Fine Dining

T’ang Court 唐阁 @ Hong Kong

T’ang Court 唐阁 received their third Michelin star in the 2016 Michelin Guide Hong Kong and Macau. A three-starred Michelin restaurant is rare enough. A Chinese restaurant with the coveted three stars is even rarer.

It is difficult to give a Chinese restaurant Michelin ratings because the criteria of single person dining is not exactly the Chinese way for fine dining. When Hong Kong minted the first Michelin Chinese restaurants, critics were divided in their opinions.

One would not associate fining dining with a 10-course Chinese dinner where communal eating is encouraged. However, HK restauranteurs have adopted to the judging standards of Michelin had since then 4 more have popped up in the annual awards.

Dinner service

Comfort and luxury are factors contributing to T’ang Court getting the Michelin nod, thanks to the plush fabrics, beautifully dressed tables and Chinese art. But it is the ability and experience of the head chef and his kitchen that plays the greatest part. The menu, designed and finely executed by executive chef Kwong Wai-keung, is typical of a traditional Cantonese restaurant.

Amuse bouche

The meal started with a platter of amuse bouche. The lightly pickled cucumber and black wood fungus were refreshing and crunchy. The deep-fried yam puff was light and fluffy but overpowering in terms of an amuse bouche.

唐阁一拼盆 Appetiser trio

唐閣一拼盆 紅葉涼拌響螺片、蜜汁鱈魚、蜜味叉燒 Appetiser trio – chilled slice conch with jellyfish, fried diced cod fish with honey, barbecue pork

Only the charsiu leaves an impressive. One of their representative dish, the charsiu is moist despite using a lean piece of meat. It is charred on the crust to give it that beautiful smokiness and the sauce clings to the flesh delicately, anymore would spoil the balance of savoury and sweetness.

In contrast, the cod was too sweet and drenched in sauce, the conch slices tasted like canned food. Not something we would expect from a newly minted 3 Star restaurant.

翠绿虾球带子 Sautéed prawn and scallop with seasonal vegetables

翠绿虾球带子 Sautéed prawn and scallop with seasonal vegetables

Very simple, tasty, but nothing to wow about.

辽参溏心鲍鱼 Braised whole abalone with Bêche-de-Mer

辽参溏心鲍鱼 Braised whole abalone with Bêche-de-Mer

Bêche-de-Mer is also known as sea cucumber. It is a flavourless mollusc that borrows its tastes from the ingredients that are used to braise the stock that it is cooked in. Dried abalone is the other ingredient the has to borrow its flavours from the braising stock. Usually these two delicacies will be served in an expensive Cantonese dinner in a superior sauce made from mushroom, dried scallops, oyster sauce and other tasty stuff. I do not have an acquired taste of these ingredients, but the sauce is really flavourful which would be equally nice with a  bowl of noodles.

香葱日本和牛粒 Stir-fry Japanese wagyu beef with shallot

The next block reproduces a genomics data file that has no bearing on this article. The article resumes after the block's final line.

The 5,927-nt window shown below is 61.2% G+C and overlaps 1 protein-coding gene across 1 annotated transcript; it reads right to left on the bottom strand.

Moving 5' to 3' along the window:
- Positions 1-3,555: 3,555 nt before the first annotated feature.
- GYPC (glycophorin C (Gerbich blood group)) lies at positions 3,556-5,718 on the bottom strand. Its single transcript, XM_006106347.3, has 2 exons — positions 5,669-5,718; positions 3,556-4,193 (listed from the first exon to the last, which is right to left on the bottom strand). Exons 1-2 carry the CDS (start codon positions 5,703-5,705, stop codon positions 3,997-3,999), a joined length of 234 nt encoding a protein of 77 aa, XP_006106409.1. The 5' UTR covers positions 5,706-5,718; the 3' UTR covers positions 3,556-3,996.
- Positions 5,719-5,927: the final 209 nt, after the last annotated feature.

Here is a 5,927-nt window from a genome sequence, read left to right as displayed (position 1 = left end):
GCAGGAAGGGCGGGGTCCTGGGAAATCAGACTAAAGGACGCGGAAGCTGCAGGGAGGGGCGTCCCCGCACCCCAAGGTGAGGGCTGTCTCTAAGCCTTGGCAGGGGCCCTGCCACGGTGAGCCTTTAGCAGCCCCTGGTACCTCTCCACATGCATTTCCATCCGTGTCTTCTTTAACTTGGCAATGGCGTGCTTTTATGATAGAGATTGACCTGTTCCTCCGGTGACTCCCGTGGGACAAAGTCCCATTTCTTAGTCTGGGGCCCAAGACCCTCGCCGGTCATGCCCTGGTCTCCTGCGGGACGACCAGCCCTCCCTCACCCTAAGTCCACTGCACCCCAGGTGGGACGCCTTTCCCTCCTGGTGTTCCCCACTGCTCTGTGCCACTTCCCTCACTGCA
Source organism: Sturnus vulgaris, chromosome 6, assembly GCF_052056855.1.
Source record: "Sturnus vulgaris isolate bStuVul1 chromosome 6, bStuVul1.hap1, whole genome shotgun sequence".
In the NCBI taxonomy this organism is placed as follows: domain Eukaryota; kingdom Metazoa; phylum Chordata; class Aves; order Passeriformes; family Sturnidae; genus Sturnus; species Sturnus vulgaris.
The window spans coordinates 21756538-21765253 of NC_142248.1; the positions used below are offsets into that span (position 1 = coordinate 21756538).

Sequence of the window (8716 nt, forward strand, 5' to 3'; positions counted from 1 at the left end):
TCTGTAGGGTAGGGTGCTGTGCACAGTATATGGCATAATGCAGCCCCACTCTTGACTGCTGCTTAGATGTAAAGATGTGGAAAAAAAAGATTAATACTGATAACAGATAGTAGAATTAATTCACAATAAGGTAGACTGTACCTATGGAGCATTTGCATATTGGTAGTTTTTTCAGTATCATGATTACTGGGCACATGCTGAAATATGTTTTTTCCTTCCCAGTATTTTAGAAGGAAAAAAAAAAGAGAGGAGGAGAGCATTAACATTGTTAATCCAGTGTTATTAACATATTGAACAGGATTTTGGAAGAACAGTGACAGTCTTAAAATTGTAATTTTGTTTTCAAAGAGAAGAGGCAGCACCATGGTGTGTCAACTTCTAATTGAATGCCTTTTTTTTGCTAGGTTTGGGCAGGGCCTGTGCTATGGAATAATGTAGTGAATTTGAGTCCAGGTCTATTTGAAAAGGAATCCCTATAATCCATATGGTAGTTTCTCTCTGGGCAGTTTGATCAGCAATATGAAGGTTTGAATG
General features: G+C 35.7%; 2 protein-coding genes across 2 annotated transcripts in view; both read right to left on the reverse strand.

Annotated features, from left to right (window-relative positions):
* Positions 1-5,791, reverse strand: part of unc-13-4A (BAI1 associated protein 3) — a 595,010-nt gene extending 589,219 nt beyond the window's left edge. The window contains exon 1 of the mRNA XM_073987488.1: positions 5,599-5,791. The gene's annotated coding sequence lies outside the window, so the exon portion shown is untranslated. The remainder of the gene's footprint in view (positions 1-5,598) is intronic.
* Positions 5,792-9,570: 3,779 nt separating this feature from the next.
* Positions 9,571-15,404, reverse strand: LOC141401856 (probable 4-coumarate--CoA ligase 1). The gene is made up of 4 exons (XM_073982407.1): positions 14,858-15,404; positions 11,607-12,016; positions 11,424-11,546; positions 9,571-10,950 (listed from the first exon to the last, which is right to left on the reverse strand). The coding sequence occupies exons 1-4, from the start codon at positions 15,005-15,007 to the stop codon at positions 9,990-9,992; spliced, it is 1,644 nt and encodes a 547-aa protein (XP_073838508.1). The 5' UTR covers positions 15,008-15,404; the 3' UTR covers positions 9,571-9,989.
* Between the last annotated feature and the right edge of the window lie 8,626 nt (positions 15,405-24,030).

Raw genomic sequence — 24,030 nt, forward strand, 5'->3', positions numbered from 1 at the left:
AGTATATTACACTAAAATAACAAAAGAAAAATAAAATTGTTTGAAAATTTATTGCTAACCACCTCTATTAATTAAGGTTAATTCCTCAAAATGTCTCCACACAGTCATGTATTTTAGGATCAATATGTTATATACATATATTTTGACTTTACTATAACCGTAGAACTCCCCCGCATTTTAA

香葱日本和牛粒 Stir-fry Japanese wagyu beef with shallot

A measly 3 pieces of Kagoshima wagyu beef cooked in the Cantonese quick stir-fry method. Fantastic, melt-in-your-mouth beef with plenty of wok hei. Accompanied by their pieces of measly HK Kailan.

唐阁宝盒饭 Baked seafood rice with cream sauce in crab shell

唐阁宝盒饭 Baked seafood rice with cream sauce in crab shell

Baked rice that the Cantonese has claimed to be their own. Plenty of crab meat in a reconstructive crab back cover baked in a bergamot and cheese sauce.

桂花茶 Osmantheus tea

桂花茶 Osmantheus tea

The moment the cover is opened, the fragrance of osmantheus filled the air.

鲜果配甜点 Fresh fruits and T’ang Court delight

鲜果配甜点 Fresh fruits and T’ang Court delight

Dessert is always the weakest link in a Chinese fine dining. Unlike the Western fine dining where dessert is decked out opulent and creativity, followed by petit fours for coffee and chocolates to round up the meal, Chinese desserts are usually a simple affair with cut fruits and if you are lucky, a couple of pastry. What stood out was the osmantheus jelly, but the same could be had in lesser restaurants. How I wish Chinese restaurants will improve in this department.

T’ang Court

Occupying two storeys at the Langham Hong Kong, T’ang Court greets guests with its modest entrance, accessed via a staircase to reveal a spacious dining room. This is the kind of place where privacy is highly valued, with tables evenly spaced to create enough room around each party.

T’ang Court has been recognised by the coveted Michelin Guide, Hong Kong and Macau since 2009, receiving 2 Stars in its first attempt. It became only one of five Cantonese restaurants in the world to receive the 3 Stars accolade ins 2016 and have remained there since. They opened a branch in Shanghai, and that took the starts subsequently as well.

T’ang Court 唐阁
1F and 2F, The Langham, Hong Kong, 8 Peking Rd, Tsim Sha Tsui, Hong Kong

Date Visited : May 2018

Michelin Hong Kong and Macau Guide 2 Stars 2009-2015, 3 Stars 2016-2018, 2019

3 comments on “T’ang Court 唐阁 @ Hong Kong

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